Study Abroad and Exchanges



HIS3138 : Art of empires, 1750-1850 (Inactive)

Semester 2 Credit Value: 20
ECTS Credits: 10.0


This module will consider how visual art and material culture can help us better understand imperialism in the Atlantic World. Focusing on the British and French empires in the period 1750-1850, the students will examine the ways in which artists represented imperial colonization and the classification of human societies. The students will explore the display of empire through a wide variety of sources, including portraiture, sculpture, painting, as well as local archives documenting the collecting and exhibition of objects. The module will cover the development of modern cultural institutions in the 1750s (including the British Museum with a core collection of slavery artefacts from the British colonies in the Caribbean) to “human zoos” and the first universal exhibition in London in 1851. A central issue for the course will be the construction of boundaries between domestic and foreign, between human and object in different imperial contexts.

The aims of this module are:
• To introduce the students to the role played by images and objects in representing and reflecting key themes in the history of the British and French empires
• To enable the students to do historical research and analyze primary visual, textual and archival sources of the 1750-1850 period – especially in local archives and material.
• To engage with the major historiographical debates about imperialism, visual representation, and museum studies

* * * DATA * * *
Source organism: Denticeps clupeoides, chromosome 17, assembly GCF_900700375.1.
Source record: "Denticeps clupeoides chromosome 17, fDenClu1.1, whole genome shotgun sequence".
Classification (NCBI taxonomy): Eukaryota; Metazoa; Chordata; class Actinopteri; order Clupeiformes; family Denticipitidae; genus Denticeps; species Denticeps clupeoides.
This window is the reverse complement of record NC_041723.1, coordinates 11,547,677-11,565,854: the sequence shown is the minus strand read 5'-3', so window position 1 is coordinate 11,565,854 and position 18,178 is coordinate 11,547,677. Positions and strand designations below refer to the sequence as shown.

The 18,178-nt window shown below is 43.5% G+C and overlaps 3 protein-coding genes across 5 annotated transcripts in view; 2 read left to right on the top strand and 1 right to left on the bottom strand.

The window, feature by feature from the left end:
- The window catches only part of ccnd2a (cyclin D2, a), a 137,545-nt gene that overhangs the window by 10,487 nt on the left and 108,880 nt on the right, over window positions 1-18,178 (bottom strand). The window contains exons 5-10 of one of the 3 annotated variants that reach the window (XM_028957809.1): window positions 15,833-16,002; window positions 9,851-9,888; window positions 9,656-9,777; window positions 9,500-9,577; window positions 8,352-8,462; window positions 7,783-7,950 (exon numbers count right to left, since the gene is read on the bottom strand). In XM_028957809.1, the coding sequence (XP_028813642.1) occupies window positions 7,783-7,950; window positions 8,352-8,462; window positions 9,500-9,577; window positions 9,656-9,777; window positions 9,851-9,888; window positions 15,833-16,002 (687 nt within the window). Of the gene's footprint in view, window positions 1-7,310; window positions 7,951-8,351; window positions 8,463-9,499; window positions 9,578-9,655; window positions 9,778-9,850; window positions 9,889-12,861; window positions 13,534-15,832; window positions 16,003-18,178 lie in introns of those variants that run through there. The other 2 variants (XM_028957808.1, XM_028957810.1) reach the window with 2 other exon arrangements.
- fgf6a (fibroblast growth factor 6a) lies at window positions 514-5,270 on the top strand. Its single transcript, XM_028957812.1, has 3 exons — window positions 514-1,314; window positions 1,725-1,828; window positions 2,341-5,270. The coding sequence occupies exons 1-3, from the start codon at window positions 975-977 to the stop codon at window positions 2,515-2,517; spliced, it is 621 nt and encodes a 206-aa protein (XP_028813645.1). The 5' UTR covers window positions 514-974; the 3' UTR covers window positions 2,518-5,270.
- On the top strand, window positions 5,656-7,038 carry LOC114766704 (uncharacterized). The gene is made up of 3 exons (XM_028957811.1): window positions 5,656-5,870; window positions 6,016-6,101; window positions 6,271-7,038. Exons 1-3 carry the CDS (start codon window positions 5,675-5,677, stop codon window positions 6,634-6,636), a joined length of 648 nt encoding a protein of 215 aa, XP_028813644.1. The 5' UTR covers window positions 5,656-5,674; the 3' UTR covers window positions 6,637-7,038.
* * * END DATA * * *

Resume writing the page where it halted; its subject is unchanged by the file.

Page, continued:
• To encourage students to think about history comparatively and to connect the histories that link societies in Africa, the Americas, and Europe.

Outline Of Syllabus

Topics will be covered in small-group seminars. There is also the opportunity to engage directly with the material culture of empires in the Tyne & Wear Archives & Museums.

The following is only a guide.

• The art history of empire: genres, themes, and terminology
• From wonder to knowledge: wunderkammern and curiosity cabinets
• The Enlightenment in the Atlantic World
• Landscapes of slavery: picturesque plantations
• The art of exploration: James Cook's voyages to the Pacific Ocean
• Visual cultures of the colonies
• Collections, museums, and empire
• Visualising Africa
• Power and propaganda: public sculpture, architecture, and portraiture
• The freak and the savage
• Exhibiting the empire

Teaching Methods

Teaching Activities
Category Activity Number Length Student Hours Comment
Guided Independent StudyAssessment preparation and completion541:0054:001/3 of guided independent study
Guided Independent StudyDirected research and reading551:0055:001/3 of guided independent study
Scheduled Learning And Teaching ActivitiesSmall group teaching123:0036:00Seminars
Guided Independent StudyIndependent study551:0055:001/3 of guided independent study
Teaching Rationale And Relationship